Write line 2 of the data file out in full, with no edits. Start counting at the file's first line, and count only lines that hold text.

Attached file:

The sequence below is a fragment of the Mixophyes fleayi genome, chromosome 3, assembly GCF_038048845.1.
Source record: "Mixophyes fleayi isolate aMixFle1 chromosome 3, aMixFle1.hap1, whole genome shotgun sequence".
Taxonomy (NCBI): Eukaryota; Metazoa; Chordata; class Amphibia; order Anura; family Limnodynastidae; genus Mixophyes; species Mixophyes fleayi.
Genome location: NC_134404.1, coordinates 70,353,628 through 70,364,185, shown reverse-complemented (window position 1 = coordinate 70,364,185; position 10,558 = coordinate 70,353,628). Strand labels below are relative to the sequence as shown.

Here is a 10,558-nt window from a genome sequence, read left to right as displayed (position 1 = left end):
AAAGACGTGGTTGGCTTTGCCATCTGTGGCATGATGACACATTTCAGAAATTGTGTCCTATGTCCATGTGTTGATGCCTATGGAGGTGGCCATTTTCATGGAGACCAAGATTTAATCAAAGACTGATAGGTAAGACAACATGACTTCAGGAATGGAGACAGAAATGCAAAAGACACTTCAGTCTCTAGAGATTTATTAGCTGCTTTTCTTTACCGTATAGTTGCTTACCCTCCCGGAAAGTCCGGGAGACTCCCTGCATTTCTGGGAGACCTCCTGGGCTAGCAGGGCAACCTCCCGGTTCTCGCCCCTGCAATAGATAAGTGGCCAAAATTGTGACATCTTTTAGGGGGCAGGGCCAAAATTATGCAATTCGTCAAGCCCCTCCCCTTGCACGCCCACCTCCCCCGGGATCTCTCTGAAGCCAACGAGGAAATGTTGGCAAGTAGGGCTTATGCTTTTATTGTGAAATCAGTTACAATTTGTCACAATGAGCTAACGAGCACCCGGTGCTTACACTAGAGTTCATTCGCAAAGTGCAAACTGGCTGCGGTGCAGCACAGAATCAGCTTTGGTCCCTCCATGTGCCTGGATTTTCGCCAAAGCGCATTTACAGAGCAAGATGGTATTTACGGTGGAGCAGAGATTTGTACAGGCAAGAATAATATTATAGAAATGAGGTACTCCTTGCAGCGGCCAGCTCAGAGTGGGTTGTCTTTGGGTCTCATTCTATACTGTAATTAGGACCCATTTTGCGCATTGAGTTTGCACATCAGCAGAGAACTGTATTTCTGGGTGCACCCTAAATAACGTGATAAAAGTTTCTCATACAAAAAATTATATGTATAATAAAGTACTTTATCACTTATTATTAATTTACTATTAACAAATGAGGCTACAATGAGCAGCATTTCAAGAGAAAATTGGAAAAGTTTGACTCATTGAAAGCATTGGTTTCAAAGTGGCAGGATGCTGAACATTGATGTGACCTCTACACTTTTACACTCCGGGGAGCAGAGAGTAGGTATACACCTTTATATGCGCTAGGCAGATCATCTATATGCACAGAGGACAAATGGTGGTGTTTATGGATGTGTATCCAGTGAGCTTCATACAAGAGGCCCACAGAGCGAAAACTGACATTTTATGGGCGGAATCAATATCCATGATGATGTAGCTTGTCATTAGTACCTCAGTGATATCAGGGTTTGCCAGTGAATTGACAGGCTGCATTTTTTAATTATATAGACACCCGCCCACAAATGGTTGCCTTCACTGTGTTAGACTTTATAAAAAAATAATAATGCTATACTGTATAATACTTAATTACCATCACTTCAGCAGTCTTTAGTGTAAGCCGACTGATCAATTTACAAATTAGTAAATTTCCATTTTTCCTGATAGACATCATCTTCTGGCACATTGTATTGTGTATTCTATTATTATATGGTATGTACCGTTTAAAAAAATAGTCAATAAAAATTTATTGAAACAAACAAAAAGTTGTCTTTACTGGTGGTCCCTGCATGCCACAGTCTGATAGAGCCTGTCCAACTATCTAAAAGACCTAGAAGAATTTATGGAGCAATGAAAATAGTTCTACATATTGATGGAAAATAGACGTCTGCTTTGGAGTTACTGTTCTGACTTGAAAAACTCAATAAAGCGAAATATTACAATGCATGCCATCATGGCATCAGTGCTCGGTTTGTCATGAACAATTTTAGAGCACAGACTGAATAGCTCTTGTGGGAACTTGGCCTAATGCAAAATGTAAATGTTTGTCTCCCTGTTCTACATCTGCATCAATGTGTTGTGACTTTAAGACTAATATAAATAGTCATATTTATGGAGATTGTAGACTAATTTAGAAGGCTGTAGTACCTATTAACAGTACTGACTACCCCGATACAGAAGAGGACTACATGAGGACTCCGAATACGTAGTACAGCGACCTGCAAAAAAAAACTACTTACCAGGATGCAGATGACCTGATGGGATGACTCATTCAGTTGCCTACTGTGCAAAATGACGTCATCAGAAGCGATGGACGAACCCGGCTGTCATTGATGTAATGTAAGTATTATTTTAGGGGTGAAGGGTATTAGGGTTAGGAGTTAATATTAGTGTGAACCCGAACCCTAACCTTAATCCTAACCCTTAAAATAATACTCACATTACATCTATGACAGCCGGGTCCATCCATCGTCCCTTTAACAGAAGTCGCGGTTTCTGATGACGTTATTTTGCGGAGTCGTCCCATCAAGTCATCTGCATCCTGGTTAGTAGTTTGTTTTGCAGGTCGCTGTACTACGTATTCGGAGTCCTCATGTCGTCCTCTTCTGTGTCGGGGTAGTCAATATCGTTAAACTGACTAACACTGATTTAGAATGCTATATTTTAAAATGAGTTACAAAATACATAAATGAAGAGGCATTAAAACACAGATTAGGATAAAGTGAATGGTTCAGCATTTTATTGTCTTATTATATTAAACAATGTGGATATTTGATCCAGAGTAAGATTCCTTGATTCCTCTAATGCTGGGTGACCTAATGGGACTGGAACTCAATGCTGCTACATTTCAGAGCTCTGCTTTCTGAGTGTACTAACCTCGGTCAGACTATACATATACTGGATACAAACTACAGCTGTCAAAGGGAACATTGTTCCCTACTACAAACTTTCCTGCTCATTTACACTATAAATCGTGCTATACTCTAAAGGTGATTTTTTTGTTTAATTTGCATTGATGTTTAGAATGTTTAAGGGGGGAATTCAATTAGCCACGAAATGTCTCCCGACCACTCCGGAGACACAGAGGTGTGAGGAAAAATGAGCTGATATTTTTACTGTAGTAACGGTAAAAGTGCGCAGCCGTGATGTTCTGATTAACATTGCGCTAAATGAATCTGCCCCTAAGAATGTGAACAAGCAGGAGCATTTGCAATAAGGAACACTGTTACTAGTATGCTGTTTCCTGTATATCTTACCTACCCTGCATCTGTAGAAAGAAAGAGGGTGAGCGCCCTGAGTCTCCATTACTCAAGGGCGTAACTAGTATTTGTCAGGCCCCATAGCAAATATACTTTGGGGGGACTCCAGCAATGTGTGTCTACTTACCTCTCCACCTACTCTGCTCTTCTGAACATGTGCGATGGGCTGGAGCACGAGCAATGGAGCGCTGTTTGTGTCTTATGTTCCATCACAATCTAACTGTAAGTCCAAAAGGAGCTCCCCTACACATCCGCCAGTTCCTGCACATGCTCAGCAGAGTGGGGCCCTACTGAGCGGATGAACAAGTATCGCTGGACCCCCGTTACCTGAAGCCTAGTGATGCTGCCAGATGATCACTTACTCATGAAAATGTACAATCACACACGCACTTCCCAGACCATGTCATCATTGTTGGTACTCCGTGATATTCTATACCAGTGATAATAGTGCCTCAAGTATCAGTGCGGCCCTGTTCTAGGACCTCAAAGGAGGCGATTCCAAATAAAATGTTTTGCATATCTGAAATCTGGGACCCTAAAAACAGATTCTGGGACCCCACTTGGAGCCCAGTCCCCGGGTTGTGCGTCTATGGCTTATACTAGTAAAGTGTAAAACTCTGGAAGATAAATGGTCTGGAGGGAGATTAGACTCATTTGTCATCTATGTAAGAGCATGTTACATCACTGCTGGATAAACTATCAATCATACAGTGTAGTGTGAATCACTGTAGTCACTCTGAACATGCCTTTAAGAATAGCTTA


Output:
Source record: "Mixophyes fleayi isolate aMixFle1 chromosome 3, aMixFle1.hap1, whole genome shotgun sequence".